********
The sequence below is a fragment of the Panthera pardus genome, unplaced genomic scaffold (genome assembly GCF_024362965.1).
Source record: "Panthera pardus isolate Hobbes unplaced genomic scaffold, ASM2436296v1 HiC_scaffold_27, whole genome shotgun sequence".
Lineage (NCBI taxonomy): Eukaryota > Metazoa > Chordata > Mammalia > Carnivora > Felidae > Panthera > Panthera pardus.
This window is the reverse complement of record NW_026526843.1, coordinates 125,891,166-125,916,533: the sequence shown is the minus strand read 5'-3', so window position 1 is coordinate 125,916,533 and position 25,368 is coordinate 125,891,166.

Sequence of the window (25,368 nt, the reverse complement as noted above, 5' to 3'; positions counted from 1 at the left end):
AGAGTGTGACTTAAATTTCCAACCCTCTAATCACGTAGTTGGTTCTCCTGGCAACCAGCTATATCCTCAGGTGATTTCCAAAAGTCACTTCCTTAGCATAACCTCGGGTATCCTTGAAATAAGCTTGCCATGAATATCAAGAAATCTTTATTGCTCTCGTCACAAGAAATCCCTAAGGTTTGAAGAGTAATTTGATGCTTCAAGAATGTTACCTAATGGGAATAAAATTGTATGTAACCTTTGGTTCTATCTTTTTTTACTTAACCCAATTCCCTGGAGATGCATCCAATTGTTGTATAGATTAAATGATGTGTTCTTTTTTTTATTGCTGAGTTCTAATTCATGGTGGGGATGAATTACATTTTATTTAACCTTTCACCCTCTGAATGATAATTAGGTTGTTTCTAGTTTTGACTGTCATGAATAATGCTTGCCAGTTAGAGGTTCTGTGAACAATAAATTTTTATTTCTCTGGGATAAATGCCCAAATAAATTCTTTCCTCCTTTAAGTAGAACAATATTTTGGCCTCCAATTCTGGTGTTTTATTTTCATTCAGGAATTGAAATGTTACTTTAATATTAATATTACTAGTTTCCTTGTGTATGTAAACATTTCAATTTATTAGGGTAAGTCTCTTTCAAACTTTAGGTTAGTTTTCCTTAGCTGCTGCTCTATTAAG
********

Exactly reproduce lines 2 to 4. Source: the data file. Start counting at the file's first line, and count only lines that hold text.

Source record: "Panthera pardus isolate Hobbes unplaced genomic scaffold, ASM2436296v1 HiC_scaffold_27, whole genome shotgun sequence".
Lineage (NCBI taxonomy): Eukaryota > Metazoa > Chordata > Mammalia > Carnivora > Felidae > Panthera > Panthera pardus.
This window is the reverse complement of record NW_026526843.1, coordinates 125,891,166-125,916,533: the sequence shown is the minus strand read 5'-3', so window position 1 is coordinate 125,916,533 and position 25,368 is coordinate 125,891,166.